Stan Roy has been trying to remove a barge from the water in front of his Okanagan Lakeside property for more than two years.
Roy’s property, which borders La Casa Resort, is rented out during the summer months to various guests, some of which include families with young children.
His top concern is that somebody staying at his house or the nearby La Casa Resort will get hurt on the machinery or random pieces of steel found on the vessel.
“I’ve seen kids on the barge,” said Roy.
“We had some guests up here one time and the kids kept wanting to get on there…I wouldn’t allow them on there.”
Roy added the barge is an eyesore.
He said the owner of a diving services company abandoned the barge after he stopped doing work at La Casa Resort a couple years ago.
Since then, Roy has contacted several government agencies with the hope of getting the barge removed. Despite his efforts, the barge still sits on the foreshore in front of his property.
Patrick Tobin, regional manager of compliance and enforcement for the Ministry of Forests, Lands and Natural Resource Operations, said the compliance and enforcement branch has been trying to get the owner to remove the barge for about a year.
“We try to, where we can, get voluntary compliance,” said Tobin.
“We try to get them to deal with it because it’s pretty costly for government to go in and (implement) seizure and removal, especially of things like this.”
He noted the owner currently has three vessels within the Thompson-Okanagan region that the ministry wants removed, including a pile driver on Kalamaka Lake. Tobin added it appeared as if the owner was beginning to take responsibility last year; however, has taken a step back since then.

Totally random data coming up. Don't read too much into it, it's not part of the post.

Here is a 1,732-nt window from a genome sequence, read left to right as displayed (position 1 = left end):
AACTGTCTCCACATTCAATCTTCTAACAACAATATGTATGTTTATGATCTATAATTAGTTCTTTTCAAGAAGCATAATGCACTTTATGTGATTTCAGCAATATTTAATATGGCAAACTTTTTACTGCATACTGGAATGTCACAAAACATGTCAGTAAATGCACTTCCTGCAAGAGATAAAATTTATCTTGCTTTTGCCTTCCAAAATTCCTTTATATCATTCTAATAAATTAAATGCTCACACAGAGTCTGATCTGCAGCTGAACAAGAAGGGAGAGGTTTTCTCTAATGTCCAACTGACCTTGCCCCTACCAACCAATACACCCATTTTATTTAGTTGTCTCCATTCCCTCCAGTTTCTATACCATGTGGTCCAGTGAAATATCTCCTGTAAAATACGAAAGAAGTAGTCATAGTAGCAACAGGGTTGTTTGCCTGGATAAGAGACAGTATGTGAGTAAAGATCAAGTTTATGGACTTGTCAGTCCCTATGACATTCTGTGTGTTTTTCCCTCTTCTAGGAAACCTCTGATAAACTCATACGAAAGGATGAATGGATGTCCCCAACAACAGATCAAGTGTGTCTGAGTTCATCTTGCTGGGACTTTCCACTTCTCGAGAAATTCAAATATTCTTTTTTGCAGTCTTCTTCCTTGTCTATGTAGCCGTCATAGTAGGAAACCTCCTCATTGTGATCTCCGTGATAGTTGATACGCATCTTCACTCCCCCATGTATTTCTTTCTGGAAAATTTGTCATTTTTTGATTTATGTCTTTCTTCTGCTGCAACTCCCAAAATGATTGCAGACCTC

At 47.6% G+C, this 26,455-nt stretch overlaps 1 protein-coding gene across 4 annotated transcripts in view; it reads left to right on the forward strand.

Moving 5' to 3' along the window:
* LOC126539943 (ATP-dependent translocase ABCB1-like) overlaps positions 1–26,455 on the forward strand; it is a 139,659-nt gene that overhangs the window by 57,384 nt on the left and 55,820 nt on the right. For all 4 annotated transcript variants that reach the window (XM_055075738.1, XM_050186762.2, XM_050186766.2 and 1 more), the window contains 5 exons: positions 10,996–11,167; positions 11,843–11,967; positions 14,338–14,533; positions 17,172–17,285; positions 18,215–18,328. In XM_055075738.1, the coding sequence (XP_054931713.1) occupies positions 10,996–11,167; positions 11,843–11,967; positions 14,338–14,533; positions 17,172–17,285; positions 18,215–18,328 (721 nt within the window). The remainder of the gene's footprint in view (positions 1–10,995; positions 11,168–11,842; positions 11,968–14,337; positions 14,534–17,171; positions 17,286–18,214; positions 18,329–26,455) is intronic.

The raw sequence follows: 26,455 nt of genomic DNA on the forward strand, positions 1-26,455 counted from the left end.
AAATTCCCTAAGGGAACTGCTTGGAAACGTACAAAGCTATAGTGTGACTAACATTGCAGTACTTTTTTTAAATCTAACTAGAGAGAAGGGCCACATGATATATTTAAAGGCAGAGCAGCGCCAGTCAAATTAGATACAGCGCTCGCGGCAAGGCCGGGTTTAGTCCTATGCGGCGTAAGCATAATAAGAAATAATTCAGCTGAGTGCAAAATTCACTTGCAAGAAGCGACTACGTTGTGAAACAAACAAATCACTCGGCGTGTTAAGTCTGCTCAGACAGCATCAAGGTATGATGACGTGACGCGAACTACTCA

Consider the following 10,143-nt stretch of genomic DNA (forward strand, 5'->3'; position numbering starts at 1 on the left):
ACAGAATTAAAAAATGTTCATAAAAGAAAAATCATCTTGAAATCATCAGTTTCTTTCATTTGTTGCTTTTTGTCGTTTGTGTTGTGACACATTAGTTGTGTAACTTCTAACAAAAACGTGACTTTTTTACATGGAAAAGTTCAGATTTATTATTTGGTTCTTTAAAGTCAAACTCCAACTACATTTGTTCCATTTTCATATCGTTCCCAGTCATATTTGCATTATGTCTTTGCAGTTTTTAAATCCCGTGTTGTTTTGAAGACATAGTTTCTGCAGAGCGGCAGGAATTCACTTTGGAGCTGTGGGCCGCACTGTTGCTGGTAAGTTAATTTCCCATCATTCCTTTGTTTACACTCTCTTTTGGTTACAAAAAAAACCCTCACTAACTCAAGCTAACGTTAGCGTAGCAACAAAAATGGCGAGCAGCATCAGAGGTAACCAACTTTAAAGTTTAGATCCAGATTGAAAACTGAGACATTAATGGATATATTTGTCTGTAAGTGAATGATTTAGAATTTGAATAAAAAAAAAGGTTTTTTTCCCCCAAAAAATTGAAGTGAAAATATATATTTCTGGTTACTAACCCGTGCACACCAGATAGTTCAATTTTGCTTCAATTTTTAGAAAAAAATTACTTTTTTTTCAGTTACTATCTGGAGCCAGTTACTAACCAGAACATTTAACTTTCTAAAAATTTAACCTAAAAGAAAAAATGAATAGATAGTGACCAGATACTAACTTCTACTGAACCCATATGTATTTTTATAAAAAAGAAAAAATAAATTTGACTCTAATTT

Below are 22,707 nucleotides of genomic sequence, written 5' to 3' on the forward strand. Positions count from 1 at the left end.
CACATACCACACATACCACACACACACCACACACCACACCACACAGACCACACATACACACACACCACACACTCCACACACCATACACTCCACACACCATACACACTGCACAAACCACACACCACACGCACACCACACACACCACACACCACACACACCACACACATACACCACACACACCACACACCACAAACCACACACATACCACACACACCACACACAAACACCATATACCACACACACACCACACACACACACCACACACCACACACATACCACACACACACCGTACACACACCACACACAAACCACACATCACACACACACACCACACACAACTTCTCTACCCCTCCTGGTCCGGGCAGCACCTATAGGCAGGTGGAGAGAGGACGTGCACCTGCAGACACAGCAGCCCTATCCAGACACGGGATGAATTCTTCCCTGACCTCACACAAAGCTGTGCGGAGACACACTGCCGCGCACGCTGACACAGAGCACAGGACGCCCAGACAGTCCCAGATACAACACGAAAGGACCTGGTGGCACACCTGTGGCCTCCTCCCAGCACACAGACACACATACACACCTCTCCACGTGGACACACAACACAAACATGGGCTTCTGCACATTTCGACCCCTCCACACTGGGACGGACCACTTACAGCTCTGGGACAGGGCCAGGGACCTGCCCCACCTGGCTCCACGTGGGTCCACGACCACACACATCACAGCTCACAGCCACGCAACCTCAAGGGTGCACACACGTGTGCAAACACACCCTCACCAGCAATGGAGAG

“He’s no longer returning any of our calls or responding back to us.
“We’re almost done with giving him chances.”
The situation is uncommon, according to Tobin, and gets convoluted by the fact vessels are governed under federal jurisdiction.
“This thing has become a rather slow process (as) we’ve tried to figure our way through the jurisdiction overlap.
“We’ve been in contact with Transport Canada on this particular one…they’ve determined it’s not a hazard to navigable waters.”
Even if there are no environmental impacts and the vessel does not impede navigation according to Transport Canada regulations, the ministry still has the option of addressing the issue through the trespass provisions of the Land Act.
Tobin said the compliance and enforcement branch will soon begin a “ramped-up enforcement action” to deal with the vessel.
“We’ll give him one last chance with very tight timelines.
“Failing to do so will come with some pretty stiff penalties, plus we’ll take the steps to remove (the barge).”
The owner of the barge could not be reached for comment.
Roy said he is eager to see something done before the summer season brings more people out into the water.
“Our rental season starts here really soon.
“I think the owner has a moral, ethical and financial obligation to people who might get hurt. He should want it gone.”